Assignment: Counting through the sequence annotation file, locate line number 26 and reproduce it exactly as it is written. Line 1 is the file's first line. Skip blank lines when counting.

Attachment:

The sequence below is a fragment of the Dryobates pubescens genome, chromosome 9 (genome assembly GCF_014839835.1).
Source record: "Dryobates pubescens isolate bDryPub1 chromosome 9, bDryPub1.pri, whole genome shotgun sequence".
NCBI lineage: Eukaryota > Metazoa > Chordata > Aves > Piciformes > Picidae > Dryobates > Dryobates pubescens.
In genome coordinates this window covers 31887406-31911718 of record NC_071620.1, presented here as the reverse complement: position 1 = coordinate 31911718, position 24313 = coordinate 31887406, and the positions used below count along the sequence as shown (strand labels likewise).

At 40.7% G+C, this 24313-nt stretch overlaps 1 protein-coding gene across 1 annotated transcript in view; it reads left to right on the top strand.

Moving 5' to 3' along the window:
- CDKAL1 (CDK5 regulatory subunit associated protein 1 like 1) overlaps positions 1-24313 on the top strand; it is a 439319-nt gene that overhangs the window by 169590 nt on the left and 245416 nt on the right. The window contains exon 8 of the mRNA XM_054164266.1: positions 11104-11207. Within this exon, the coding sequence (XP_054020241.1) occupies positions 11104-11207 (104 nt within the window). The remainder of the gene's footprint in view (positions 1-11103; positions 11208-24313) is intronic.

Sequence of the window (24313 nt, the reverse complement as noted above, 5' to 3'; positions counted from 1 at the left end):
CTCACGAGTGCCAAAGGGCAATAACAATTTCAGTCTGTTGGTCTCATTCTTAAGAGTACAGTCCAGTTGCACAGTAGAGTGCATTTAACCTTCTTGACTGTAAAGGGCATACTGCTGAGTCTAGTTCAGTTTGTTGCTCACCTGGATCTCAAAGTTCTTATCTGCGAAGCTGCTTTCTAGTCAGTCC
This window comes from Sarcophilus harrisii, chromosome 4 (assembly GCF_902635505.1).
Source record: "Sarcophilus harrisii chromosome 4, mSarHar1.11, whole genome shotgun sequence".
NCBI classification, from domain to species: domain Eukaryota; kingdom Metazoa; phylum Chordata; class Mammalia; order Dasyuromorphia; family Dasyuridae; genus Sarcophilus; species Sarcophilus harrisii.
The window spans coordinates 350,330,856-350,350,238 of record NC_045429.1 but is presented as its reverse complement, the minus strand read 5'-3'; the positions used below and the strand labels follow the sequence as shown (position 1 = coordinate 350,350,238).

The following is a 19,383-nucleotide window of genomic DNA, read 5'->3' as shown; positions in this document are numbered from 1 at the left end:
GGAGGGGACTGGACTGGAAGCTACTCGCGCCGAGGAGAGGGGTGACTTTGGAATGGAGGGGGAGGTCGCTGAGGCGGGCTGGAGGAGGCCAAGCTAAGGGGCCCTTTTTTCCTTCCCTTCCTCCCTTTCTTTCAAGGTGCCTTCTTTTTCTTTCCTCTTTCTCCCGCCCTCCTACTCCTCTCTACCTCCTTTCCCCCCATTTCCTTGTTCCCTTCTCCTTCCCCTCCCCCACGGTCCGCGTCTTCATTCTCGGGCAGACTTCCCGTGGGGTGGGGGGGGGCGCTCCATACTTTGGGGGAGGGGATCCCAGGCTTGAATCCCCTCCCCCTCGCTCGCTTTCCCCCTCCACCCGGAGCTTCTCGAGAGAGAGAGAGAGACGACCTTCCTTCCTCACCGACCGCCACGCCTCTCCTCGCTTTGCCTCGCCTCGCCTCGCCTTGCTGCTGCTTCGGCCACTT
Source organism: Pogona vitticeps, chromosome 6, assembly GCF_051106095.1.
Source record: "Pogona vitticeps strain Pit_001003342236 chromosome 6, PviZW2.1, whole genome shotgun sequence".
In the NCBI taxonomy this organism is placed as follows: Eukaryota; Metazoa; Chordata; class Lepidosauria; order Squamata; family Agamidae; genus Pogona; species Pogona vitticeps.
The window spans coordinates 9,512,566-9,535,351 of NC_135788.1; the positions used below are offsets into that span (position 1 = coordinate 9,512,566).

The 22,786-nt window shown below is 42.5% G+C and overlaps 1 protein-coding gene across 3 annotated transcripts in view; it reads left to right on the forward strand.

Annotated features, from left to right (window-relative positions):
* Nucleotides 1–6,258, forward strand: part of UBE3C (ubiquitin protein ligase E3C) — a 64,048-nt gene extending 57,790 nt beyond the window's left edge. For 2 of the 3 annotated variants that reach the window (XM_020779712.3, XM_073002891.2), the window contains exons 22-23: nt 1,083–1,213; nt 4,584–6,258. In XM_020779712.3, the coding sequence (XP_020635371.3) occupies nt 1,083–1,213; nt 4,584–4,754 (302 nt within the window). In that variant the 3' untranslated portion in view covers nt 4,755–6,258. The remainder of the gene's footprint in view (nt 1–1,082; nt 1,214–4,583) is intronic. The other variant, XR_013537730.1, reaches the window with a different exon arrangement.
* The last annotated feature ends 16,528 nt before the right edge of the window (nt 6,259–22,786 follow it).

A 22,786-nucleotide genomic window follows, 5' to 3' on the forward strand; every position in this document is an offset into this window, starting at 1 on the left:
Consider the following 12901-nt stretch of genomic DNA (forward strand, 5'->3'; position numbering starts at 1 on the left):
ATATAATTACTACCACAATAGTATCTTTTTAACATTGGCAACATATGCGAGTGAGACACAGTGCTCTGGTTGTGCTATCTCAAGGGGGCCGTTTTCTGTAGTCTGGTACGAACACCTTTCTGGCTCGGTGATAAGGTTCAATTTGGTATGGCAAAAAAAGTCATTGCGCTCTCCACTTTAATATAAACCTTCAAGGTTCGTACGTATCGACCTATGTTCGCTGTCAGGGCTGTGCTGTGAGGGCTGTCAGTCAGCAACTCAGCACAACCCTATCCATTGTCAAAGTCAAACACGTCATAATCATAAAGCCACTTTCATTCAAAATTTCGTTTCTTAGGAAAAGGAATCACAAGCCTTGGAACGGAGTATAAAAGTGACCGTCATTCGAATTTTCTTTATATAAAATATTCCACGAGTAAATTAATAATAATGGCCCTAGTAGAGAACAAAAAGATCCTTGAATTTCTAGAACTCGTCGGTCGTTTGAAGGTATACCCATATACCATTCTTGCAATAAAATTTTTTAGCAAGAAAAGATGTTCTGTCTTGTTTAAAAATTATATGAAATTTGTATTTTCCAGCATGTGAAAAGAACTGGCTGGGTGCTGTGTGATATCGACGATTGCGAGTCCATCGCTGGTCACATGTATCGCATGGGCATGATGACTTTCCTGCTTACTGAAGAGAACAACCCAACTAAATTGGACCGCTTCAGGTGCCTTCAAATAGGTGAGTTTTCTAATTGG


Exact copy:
ATATAATTACTACCACAATAGTATCTTTTTAACATTGGCAACATATGCGAGTGAGACACAGTGCTCTGGTTGTGCTATCTCAAGGGGGCCGTTTTCTGTAGTCTGGTACGAACACCTTTCTGGCTCGGTGATAAGGTTCAATTTGGTATGGCAAAAAAAGTCATTGCGCTCTCCACTTTAATATAAACCTTCAAGGTTCGTACGTATCGACCTATGTTCGCTGTCAGGGCTGTGCTGTGAGGGCTGTCAGTCAGCAACTCAGCACAACCCTATCCATTGTCAAAGTCAAACACGTCATAATCATAAAGCCACTTTCATTCAAAATTTCGTTTCTTAGGAAAAGGAATCACAAGCCTTGGAACGGAGTATAAAAGTGACCGTCATTCGAATTTTCTTTATATAAAATATTCCACGAGTAAATTAATAATAATGGCCCTAGTAGAGAACAAAAAGATCCTTGAATTTCTAGAACTCGTCGGTCGTTTGAAGGTATACCCATATACCATTCTTGCAATAAAATTTTTTAGCAAGAAAAGATGTTCTGTCTTGTTTAAAAATTATATGAAATTTGTATTTTCCAGCATGTGAAAAGAACTGGCTGGGTGCTGTGTGATATCGACGATTGCGAGTCCATCGCTGGTCACATGTATCGCATGGGCATGATGACTTTCCTGCTTACTGAAGAGAACAACCCAACTAAATTGGACCGCTTCAGGTGCCTTCAAATAGGTGAGTTTTCTAATTGG